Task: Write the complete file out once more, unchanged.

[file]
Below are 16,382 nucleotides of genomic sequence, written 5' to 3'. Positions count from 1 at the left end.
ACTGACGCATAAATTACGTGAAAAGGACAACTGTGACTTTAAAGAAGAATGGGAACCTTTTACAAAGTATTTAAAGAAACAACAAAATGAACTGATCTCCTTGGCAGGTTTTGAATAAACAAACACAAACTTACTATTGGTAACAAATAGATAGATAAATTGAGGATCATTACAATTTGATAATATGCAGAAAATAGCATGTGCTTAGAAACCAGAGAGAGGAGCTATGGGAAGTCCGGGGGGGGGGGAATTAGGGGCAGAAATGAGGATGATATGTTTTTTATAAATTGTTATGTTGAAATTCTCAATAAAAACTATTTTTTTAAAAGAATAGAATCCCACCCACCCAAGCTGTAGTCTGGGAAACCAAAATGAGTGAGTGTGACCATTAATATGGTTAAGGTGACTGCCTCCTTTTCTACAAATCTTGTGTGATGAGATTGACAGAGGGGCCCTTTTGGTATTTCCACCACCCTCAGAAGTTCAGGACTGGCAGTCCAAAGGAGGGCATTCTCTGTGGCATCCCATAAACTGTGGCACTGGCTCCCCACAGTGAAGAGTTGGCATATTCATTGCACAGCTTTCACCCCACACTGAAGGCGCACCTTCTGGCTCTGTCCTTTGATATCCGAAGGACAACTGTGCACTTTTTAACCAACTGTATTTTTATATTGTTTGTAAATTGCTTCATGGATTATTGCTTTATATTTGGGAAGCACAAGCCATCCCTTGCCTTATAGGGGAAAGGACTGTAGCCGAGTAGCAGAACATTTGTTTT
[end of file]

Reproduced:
Below are 16,382 nucleotides of genomic sequence, written 5' to 3'. Positions count from 1 at the left end.
ACTGACGCATAAATTACGTGAAAAGGACAACTGTGACTTTAAAGAAGAATGGGAACCTTTTACAAAGTATTTAAAGAAACAACAAAATGAACTGATCTCCTTGGCAGGTTTTGAATAAACAAACACAAACTTACTATTGGTAACAAATAGATAGATAAATTGAGGATCATTACAATTTGATAATATGCAGAAAATAGCATGTGCTTAGAAACCAGAGAGAGGAGCTATGGGAAGTCCGGGGGGGGGGGAATTAGGGGCAGAAATGAGGATGATATGTTTTTTATAAATTGTTATGTTGAAATTCTCAATAAAAACTATTTTTTTAAAAGAATAGAATCCCACCCACCCAAGCTGTAGTCTGGGAAACCAAAATGAGTGAGTGTGACCATTAATATGGTTAAGGTGACTGCCTCCTTTTCTACAAATCTTGTGTGATGAGATTGACAGAGGGGCCCTTTTGGTATTTCCACCACCCTCAGAAGTTCAGGACTGGCAGTCCAAAGGAGGGCATTCTCTGTGGCATCCCATAAACTGTGGCACTGGCTCCCCACAGTGAAGAGTTGGCATATTCATTGCACAGCTTTCACCCCACACTGAAGGCGCACCTTCTGGCTCTGTCCTTTGATATCCGAAGGACAACTGTGCACTTTTTAACCAACTGTATTTTTATATTGTTTGTAAATTGCTTCATGGATTATTGCTTTATATTTGGGAAGCACAAGCCATCCCTTGCCTTATAGGGGAAAGGACTGTAGCCGAGTAGCAGAACATTTGTTTT